Rating the ever-changing NL East

Rating the ever-changing NL East
December 18, 2012, 1:00 pm
Share This Post

We're roughly halfway through the offseason, and though there are still plenty of significant decisions to be made before pitchers and catchers report for spring training, most teams' rosters already resemble something close to what they will in 2013.

It's been a particularly eventful Hot Stove League so far in the NL East, with all five clubs making major moves to reshape their rosters (some for the better, some for the worse).

The Nationals, actually, have been the least active team in the division, their only big-league acquisitions so far coming in the forms of Dan Haren and Denard Span. Of course, no team in the East entered the offseason with as few question marks, who were aggressive in plugging two of their only roster holes.

The Braves and Phillies have been a bit more active, trying to make the additions that will catapult them ahead of the division's new powerhouse. The Mets and Marlins, meanwhile, have been in tear-down mode, trading away some of their most-valuable assets in an attempt to restock for the future.

With all that in mind, let's recap what each of the five NL East clubs have done so far this winter, and whether those moves have resulted in a net positive or negative...

Last season: 98-64, 1st place
Additions: RHP Dan Haren, OF Denard Span
Subtractions: 1B Adam LaRoche (for now), RHP Edwin Jackson, LHP Sean Burnett, LHP Michael Gonzalez, LHP Tom Gorzelanny, LHP John Lannan, C Jesus Flores
Net result: Slight negative, though that could change if LaRoche re-signs and if Mike Rizzo is able to acquire a left-handed reliever to replace Burnett. Haren could be an upgrade over Edwin Jackson, if his back and hip truly aren't an issue. Span will be an upgrade defensively, though it's debatable whether he's an offensive upgrade over whomever he ultimately replaces in the lineup (Michael Morse or LaRoche). In the end, though, Rizzo didn't need to do very much roster tweaking. And the two biggest reasons the Nats will be an improved team in 2013 are their two young stars who will be better and will be available for a full season for the first time: Bryce Harper and Stephen Strasburg.

Last season: 94-68, 2nd place
Additions: OF B.J. Upton, RHP Jordan Walden, C Gerald Laird, INF Ramiro Pena
Subtractions: 3B Chipper Jones, OF Michael Bourn, RHP Tommy Hanson, C David Ross, 1B Eric Hinske, RHP Chad Durbin, RHP Jair Jurrjens, RHP Peter Moylan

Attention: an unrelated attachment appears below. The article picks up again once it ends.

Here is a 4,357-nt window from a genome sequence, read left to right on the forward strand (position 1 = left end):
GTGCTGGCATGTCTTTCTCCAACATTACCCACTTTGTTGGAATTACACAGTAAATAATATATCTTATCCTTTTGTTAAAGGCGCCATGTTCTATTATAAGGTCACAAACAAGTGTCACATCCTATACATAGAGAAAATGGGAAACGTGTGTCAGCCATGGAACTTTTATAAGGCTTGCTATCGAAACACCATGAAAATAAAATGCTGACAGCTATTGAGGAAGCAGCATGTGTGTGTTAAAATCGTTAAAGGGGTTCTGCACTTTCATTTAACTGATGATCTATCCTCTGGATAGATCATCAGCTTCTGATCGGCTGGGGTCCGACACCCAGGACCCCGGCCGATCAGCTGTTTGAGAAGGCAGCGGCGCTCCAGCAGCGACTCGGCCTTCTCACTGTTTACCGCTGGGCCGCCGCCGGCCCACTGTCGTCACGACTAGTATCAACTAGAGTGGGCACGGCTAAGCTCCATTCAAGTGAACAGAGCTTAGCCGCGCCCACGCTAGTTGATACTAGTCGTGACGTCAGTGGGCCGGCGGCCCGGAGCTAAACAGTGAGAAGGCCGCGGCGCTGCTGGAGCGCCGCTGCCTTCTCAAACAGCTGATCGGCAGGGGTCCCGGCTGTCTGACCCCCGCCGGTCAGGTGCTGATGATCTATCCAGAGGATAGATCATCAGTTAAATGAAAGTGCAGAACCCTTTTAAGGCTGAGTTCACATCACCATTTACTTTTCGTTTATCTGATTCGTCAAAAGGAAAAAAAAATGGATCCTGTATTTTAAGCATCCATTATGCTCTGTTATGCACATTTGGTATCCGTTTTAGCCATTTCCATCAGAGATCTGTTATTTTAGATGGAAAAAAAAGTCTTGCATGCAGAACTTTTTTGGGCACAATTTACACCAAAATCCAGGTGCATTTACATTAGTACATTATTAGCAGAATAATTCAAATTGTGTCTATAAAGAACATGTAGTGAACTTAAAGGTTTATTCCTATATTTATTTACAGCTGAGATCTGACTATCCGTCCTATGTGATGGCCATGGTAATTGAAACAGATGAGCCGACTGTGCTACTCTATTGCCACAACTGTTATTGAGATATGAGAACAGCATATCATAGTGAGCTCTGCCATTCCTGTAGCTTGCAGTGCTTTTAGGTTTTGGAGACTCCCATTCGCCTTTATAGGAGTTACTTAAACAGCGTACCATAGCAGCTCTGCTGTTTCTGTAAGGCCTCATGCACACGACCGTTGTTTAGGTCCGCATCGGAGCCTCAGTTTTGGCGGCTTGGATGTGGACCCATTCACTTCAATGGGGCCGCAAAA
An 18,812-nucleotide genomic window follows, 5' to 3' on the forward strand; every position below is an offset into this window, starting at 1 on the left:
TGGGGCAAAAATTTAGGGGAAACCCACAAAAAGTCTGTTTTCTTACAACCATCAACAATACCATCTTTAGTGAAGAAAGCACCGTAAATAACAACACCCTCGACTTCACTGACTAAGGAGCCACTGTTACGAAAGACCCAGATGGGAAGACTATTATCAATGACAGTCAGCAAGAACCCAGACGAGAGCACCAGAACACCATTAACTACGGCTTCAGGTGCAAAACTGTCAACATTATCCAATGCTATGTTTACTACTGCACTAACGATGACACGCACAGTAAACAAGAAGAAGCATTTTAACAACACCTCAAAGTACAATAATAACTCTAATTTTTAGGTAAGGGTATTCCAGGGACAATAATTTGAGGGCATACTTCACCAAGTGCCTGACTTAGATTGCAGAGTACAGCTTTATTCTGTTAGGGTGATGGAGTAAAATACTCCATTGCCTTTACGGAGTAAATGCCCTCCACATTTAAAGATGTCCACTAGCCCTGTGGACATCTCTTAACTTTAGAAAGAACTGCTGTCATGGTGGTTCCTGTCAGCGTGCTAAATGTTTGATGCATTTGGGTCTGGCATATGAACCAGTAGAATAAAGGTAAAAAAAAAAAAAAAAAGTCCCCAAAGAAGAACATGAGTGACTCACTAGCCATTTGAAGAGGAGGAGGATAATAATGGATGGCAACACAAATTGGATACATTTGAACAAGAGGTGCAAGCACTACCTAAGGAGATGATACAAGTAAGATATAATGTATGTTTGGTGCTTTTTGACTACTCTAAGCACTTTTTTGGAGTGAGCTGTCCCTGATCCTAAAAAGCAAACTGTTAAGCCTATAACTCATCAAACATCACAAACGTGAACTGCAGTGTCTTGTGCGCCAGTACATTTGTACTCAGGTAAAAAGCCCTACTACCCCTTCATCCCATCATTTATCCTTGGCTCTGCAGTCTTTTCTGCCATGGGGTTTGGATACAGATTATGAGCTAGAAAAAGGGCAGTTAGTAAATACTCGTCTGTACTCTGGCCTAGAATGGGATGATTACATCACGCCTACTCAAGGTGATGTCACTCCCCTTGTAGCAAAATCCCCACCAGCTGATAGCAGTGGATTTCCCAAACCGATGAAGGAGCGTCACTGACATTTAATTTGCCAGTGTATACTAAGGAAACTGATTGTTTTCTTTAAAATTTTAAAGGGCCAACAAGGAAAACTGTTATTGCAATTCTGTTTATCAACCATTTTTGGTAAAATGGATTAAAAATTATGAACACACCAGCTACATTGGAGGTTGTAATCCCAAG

Net result: Even. The Braves signed Upton to the biggest contract in franchise history (five years, $72.5 million) but is he an improvement over Bourn, who departed via free agency? Yes, he hits for more power and is younger, but Bourn really made that lineup click out of the leadoff spot, and his defense in center field was second-to-none. Atlanta did add yet another impressive arm to its already-deep bullpen when it acquired Walden from the Angels. And Laird is a solid No. 2 catcher who can start early in the season if Brian McCann isn't ready to return from shoulder surgery. Like the Nats, the Braves weren't a team with a lot of holes and already had plenty of young talent. They look like they'll be right back in the thick of the race again.

Last season: 81-81, 3rd place
Additions: 3B Michael Young, OF Ben Revere, LHP John Lannan, RHP Mike Adams
Subtractions: OF Juan Pierre, 3B Placido Polanco, IF Ty Wigginton, OF Nate Schierholtz, C Brian Schneider, RHP Vance Worley, RHP Jose Contreras, RHP Josh Lindblom
Net result: Slight positive. Just when you thought they had reached the end of the road and were ready to rebuild, the Phillies went on a late-season surge that convinced team officials they could make another run at it in 2013. So Ruben Amaro traded for Revere and Young, who should help boost a lineup that ranked in the middle of the pack last year. Amaro did have to give up Vance Worley in the deal to acquire Revere. Whether ex-Nat Lannan can fill that void remains to be seen. And the biggest question of them all: Whether an ever-aging roster can stay healthy enough to make it through a full season intact.

Last season: 74-88, 4th place
Additions: C John Buck
Subtractions: RHP R.A. Dickey, C Josh Thole, C Mike Nickeas, RHP Mike Pelfrey, OF Andres Torres, RHP Manny Acosta, OF Scott Hairston, RHP Jon Rauch
Net result: Moderately negative. Though they forked over nine figures to keep David Wright in Flushing for the rest of his career, the Mets decided not to sign Dickey to a contract extension and instead traded the knuckleball ace to the Blue Jays for a bunch of prospects. In the long run, it was probably the smart move, and catcher Travis d'Arnaud is going to be the real deal. But he's several years away, and what remains at Citi Field is not pretty.

Last season: 69-93, 5th place
Additions: RHP Henderson Alvarez, OF Juan Pierre, INF Adeiny Hechavarria, C Jeff Mathis
Subtractions: SS Jose Reyes, RHP Josh Johnson, LHP Mark Buehrle, RHP Heath Bell, OF Emilio Bonifacio, C John Buck, 1B Carlos Lee, RHP Carlos Zambrano, OF Austin Kearns
Net result: Significantly negative. Seriously, look at all those names who have been subtracted from the roster. How could any team recover from that? Just like the Mets, the Marlins will be better off in the long run, and GM Larry Beinfest's track record for acquiring top-notch prospects in exchange for quality big leaguers is rock-solid. But this was a 69-win team last season despite all the talent, and it's hard to see how they'll even match that record with the club they're projected to field in 2013.